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. Last Updated: 07/27/2016

Group Urges Draft Deferrals To Modernize Armed Forces

In an effort to help modernize the armed forces, an education group has proposed giving more men draft deferrals so they can learn professional skills and contribute more once they serve.

The group, called the Russian Public Council for Developing Education, said Monday that young men who study in technical schools or become teachers should be given deferrals until they finish their studies.

After that, the men would serve as officers or in areas where they could put their learning to use, rather than serving in the lowest ranks, where brutal hazing is common.

"Modernizing the army is above all about calling up not cannon fodder but educated and qualified specialists," said Alexei Venediktov, a member of the council and editor of the Ekho Moskvy radio station.

The law already gives deferrals to university students and men teaching in villages — a Soviet-era rule aimed at bringing more teachers to rural Russia.

The army has struggled to fill its draft rolls in recent years, partly because many young men pay bribes for medical waivers and other exemptions. As a result, draftees tend to be poor young men from the countryside who can’t afford to buy their way out.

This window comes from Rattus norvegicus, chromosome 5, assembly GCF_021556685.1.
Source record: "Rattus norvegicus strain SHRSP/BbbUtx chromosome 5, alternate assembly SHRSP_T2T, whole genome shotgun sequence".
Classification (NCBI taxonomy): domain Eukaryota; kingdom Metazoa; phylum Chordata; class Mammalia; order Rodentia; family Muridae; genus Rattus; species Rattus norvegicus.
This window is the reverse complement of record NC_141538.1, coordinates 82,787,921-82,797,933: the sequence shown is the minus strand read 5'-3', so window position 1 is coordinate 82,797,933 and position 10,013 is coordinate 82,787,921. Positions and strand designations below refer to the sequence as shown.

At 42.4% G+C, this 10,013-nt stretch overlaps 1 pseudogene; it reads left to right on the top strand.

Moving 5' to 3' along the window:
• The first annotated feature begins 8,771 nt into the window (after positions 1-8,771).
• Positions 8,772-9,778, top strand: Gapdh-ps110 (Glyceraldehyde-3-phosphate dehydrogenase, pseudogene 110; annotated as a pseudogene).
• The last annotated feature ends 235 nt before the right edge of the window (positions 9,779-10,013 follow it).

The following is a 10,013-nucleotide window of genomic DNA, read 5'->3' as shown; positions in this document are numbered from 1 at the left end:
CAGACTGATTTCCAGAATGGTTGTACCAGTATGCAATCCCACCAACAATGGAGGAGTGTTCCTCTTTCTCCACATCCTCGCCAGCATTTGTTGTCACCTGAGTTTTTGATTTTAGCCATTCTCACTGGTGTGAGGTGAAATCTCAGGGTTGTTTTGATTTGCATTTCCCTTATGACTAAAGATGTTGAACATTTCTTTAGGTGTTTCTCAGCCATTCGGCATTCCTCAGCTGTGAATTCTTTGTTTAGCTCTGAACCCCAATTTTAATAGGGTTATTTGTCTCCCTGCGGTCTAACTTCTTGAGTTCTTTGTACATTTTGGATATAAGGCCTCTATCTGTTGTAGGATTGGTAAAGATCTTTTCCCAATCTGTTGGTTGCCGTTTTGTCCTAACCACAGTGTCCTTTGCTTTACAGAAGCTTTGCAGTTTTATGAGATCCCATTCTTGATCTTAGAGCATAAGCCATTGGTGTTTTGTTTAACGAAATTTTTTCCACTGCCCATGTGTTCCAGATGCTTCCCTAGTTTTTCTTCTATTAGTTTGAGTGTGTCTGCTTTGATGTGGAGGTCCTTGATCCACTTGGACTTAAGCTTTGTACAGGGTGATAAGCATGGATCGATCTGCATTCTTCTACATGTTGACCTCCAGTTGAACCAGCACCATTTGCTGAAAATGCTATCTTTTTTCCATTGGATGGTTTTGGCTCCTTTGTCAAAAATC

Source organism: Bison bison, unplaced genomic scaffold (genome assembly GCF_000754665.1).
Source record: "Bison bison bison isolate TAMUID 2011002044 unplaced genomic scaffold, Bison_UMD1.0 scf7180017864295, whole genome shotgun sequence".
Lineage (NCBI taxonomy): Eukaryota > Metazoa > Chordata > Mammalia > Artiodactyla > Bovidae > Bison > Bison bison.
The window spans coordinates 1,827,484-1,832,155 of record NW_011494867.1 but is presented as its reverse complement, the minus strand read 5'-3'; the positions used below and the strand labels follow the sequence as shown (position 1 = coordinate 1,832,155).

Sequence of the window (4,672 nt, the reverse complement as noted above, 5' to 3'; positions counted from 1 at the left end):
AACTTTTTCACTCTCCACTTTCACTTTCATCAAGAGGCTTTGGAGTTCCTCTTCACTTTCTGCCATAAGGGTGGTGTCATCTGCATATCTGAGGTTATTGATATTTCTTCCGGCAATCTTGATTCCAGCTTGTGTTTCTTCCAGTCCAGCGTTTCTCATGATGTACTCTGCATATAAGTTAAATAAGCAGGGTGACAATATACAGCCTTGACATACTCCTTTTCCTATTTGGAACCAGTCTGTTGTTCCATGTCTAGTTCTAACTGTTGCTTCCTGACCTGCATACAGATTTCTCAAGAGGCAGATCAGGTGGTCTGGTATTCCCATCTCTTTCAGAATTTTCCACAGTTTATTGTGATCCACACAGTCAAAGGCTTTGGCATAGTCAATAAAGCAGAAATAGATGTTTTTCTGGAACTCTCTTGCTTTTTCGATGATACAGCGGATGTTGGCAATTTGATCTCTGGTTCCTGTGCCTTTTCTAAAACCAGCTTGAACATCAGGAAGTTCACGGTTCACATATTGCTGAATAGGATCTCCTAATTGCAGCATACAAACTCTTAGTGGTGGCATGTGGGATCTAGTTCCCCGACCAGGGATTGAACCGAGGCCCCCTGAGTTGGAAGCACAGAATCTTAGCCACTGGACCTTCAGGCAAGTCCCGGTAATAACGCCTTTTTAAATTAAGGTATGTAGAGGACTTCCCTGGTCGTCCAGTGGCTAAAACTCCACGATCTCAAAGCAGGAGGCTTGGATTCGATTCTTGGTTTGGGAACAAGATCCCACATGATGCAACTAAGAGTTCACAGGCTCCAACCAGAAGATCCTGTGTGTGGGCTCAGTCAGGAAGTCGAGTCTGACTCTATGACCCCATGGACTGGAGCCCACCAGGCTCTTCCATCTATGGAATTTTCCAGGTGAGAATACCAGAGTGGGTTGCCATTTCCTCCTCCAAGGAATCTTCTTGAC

Meanwhile, a human rights group on Tuesday accused the military of ignoring conscripts’ medical exemptions and sending soldiers into service even though they are unfit.

The Soldiers’ Mothers Committee of Russia claimed that draft boards habitually refuse to accept the medical documents on the grounds that they are fakes or obtained through bribes.

A spokesman for the Defense Ministry denied the allegations.

"On the contrary, it’s not in the army’s interest to allow sick young men to serve," spokesman Vyacheslav Sedov said Tuesday.

The Soldiers’ Mothers’ claim came just days into the fall draft period. Russia has two three-month draft periods each year.